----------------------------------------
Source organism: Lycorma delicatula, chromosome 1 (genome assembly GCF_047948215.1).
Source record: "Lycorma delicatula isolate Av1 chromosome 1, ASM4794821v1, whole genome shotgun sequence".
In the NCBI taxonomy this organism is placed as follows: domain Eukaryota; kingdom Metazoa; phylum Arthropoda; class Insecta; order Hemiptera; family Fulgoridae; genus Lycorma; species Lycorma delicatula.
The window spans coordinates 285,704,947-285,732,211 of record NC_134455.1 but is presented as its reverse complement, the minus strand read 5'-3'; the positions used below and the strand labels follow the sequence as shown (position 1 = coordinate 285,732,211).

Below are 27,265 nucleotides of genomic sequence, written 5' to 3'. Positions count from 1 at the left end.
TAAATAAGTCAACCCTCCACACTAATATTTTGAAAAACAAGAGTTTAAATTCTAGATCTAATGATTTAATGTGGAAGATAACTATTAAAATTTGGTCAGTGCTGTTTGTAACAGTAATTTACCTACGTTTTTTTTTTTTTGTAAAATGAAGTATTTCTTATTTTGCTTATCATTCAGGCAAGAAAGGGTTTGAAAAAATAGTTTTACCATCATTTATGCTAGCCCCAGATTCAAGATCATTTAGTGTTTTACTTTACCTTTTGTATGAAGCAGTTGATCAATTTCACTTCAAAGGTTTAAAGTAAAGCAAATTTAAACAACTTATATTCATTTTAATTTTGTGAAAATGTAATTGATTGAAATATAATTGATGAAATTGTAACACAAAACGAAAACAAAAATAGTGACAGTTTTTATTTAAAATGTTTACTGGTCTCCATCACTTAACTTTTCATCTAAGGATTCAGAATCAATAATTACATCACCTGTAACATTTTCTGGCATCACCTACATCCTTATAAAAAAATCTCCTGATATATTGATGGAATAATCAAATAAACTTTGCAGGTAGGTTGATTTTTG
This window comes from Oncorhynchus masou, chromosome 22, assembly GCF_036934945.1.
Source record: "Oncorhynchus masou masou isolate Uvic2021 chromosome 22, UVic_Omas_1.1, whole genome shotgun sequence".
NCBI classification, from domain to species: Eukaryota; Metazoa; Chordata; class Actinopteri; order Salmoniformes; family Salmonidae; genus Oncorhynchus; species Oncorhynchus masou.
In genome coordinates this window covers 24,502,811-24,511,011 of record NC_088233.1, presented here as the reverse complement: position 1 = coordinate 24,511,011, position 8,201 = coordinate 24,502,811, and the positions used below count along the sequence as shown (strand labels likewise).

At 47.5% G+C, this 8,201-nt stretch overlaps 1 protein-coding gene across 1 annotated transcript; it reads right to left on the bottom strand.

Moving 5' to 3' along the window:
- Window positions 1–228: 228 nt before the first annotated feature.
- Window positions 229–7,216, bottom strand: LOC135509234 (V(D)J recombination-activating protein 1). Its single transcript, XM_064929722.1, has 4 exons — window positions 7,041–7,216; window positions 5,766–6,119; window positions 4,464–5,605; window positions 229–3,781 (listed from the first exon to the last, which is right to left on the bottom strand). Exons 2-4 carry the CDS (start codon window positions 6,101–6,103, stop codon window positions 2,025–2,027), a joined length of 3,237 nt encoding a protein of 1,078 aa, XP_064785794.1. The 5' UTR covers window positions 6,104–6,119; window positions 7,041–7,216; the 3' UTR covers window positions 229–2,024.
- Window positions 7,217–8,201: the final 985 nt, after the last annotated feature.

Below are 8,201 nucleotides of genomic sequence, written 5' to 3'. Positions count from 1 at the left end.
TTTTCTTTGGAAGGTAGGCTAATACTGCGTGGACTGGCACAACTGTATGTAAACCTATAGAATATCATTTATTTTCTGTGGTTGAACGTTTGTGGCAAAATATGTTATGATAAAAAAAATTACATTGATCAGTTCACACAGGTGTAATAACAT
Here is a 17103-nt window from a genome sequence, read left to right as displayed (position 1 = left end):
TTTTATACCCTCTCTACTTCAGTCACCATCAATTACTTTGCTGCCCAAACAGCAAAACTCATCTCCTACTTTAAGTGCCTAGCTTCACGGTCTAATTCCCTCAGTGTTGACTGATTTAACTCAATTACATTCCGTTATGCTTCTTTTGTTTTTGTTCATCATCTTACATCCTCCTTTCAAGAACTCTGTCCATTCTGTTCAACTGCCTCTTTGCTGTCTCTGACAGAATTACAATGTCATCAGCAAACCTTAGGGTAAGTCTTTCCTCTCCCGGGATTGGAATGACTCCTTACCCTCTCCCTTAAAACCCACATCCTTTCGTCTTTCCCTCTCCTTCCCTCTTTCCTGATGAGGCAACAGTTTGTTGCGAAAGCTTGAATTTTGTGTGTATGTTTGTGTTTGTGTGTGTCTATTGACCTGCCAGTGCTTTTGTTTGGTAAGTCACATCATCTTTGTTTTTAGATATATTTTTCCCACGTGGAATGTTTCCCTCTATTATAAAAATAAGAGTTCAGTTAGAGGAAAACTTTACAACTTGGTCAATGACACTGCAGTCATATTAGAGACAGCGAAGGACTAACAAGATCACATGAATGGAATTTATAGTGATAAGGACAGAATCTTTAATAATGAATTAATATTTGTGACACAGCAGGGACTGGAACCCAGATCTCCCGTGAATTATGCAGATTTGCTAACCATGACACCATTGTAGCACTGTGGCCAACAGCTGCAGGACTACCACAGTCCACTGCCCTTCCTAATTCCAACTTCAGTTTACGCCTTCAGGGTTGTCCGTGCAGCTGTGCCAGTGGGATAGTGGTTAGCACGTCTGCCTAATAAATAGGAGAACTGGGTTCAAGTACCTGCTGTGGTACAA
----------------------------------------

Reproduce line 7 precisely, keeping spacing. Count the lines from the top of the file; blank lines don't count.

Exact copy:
This window comes from Oncorhynchus masou, chromosome 22, assembly GCF_036934945.1.